Re: accuracy of ISS / Venus transit track

From: Thomas Fly (tfly@alumni.caltech.edu)
Date: Thu Jun 03 2004 - 22:20:02 EDT

  • Next message: Steve Newcomb: "Clear night obs"

    > Thus, the apparent position of the ISS relative to the Sun/Venus would be
    identical, even if the earth had no atmosphere.
    
    I respectfully disagree.  I don't really compute refraction, since there are
    simple algorithms for that in Meeus, for example (although when I compute
    ray-bending, ultimately it's a computation of refraction).
    
    If you had a switch that allowed you to switch the atmosphere's refraction on
    and off, you'd see Venus (following the example at hand) pop up and down by some
    amount, depending on its elevation angle.  However, it'd be a different ray of
    light your eyes would see in each case.
    
    You could imagine a demon on Venus shining red and green lasers in your
    direction ("leading" the Earth appropriately, to account for the light delay).
    With atmospheric refraction, the red laser is aimed precisely so as to end up in
    your eyes.  With refraction switched off, however, the red laser beam passes
    over your head, and the green laser beam (traveling in a straight line) now
    enters your eyes (at a lower elevation angle than the red laser beam).
    
    Computing a transit is similar, in that it's not a question of just any old
    light ray being as good as the next, but it's a particular light ray that you're
    concerned with.  If, at precisely noon, the ISS were passing thru the red laser
    beam, then you'd see the ISS silhouetted against Venus, despite the fact that
    the ISS is not precisely between you and Venus!
    
    This would be made obvious by switching the Earth's atmospheric refraction off,
    and allowing the green laser beam to travel straight from Venus into your eyes-
    the ISS would no longer appear silhouetted against Venus (because it's
    illuminated by the red laser beam, and not the green beam).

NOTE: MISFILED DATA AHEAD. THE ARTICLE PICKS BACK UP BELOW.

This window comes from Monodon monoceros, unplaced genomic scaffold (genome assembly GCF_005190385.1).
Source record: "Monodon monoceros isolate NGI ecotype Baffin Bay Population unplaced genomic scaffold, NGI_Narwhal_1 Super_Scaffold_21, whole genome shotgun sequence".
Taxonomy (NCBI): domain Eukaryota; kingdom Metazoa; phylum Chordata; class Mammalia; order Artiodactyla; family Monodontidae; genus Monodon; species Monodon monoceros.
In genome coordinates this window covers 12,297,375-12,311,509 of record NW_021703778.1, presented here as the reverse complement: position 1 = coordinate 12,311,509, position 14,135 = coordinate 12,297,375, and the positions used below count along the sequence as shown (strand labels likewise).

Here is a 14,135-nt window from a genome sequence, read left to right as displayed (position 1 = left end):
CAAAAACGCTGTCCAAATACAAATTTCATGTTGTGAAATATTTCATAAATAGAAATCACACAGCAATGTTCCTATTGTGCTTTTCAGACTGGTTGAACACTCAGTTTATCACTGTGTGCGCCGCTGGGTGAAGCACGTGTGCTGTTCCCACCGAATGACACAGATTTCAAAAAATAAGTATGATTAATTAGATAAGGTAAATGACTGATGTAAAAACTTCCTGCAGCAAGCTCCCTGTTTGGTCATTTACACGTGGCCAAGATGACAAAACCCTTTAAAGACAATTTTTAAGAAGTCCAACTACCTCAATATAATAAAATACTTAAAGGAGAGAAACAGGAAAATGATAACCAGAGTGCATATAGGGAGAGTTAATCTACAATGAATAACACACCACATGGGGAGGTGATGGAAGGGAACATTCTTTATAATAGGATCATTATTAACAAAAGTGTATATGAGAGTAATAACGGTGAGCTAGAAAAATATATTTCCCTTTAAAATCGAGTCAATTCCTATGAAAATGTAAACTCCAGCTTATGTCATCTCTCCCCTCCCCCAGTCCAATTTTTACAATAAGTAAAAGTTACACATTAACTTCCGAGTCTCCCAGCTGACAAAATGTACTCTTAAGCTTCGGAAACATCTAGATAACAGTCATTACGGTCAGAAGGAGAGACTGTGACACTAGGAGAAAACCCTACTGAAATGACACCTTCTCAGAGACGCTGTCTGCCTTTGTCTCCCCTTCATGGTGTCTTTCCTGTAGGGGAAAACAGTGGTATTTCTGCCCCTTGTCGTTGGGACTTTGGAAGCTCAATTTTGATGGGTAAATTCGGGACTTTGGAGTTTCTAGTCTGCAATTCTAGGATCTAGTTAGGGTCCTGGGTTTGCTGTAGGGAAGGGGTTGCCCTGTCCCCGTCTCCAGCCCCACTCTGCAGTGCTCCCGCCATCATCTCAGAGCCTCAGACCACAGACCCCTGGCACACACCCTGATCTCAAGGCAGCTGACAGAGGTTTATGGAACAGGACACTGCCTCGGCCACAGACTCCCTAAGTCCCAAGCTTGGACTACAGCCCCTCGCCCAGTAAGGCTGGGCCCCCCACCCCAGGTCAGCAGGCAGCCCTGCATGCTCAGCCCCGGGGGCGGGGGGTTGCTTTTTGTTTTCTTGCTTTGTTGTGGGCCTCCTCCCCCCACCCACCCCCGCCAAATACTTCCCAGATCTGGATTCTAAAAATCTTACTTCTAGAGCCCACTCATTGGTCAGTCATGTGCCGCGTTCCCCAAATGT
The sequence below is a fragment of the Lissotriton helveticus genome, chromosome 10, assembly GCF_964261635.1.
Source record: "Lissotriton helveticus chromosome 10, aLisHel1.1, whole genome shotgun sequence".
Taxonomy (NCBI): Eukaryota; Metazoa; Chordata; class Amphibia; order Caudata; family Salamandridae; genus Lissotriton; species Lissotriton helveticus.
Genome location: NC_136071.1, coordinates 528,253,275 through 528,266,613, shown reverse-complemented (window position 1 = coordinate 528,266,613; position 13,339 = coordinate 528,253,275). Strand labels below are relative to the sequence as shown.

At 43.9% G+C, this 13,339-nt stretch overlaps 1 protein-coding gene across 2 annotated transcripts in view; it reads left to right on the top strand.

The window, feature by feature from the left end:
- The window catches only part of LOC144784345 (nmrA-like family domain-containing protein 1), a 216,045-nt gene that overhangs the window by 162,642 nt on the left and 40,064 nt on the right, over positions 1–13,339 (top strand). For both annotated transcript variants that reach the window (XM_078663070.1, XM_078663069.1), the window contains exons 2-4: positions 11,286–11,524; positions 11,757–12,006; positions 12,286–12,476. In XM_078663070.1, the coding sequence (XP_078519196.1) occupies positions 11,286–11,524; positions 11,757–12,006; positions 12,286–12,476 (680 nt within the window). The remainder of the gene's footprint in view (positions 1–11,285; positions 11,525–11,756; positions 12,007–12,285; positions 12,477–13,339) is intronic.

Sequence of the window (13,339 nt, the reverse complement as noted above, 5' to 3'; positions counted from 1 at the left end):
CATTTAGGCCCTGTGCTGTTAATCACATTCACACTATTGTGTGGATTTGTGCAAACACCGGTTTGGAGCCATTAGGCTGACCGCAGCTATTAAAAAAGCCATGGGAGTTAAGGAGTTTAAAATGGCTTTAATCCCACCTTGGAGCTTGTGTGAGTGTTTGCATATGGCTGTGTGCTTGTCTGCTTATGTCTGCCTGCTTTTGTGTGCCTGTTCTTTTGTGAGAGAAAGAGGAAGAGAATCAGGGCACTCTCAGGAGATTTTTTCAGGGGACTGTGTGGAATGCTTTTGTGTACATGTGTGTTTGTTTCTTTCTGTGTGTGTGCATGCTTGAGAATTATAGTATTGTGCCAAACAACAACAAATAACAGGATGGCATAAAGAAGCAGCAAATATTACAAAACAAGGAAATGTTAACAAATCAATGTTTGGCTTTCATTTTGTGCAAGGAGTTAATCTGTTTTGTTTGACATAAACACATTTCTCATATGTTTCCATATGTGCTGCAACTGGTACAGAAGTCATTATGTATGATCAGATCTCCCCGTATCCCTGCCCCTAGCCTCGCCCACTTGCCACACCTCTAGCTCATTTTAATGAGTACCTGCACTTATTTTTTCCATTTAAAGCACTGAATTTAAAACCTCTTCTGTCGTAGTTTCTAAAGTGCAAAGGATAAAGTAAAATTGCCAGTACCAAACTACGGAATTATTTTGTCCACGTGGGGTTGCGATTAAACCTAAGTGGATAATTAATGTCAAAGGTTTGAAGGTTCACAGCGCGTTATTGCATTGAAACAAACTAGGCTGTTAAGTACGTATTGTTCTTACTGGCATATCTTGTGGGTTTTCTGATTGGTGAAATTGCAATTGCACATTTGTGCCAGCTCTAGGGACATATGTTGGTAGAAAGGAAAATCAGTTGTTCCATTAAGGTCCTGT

Admittedly, it's a very small effect, amounting to maybe 4' of arc for the ISS
    at the horizon.  For satellites in geosynchrous orbit, the effect would be
    corresponding smaller.
    
    The code is in Refraction.java:
    http://sourceforge.net/project/showfiles.php?group_id=70993
    
    Basically, I compute the angle at which a light of ray (i.e., the "transit laser
    beam") would intersect the WGS84 ellipsoid, at a height of MAUNA_KEA + whatever
    altitude a light ray at an elevation angle of 0 would pass over Mauna Kea, were
    refraction switched off (I don't expect anybody to be trying to observe transits
    from higher than the peak of Mauna Kea).
    
    I then look up the nearest entry to that angle in a look-up table, previously
    computed by ray-bending code in Refraction.java; the index of that entry is
    simply the amount of ray-bending, in meters, that the light ray would undergo
    were it to travel to the Earth's surface (at sea-level).
    
    By climbing a tower that high, and switching off atmospheric refraction, I
    observe the same red laser beam (with the ISS silhouetted) as I did on the
    ground, with the atmosphere bending the laser beam down to my eyes.  On top of
    the tower, however, the ISS is indeed directly between me and Venus, whereas
    it's not, when I'm on the ground!
    
    It's a subtlety that took me a while to appreciate.
    
    > By far the greatest source of uncertainty in the ISS transit calculation is
    the accuracy of the TLE itself.
    
    You're absolutely right on that point!
    
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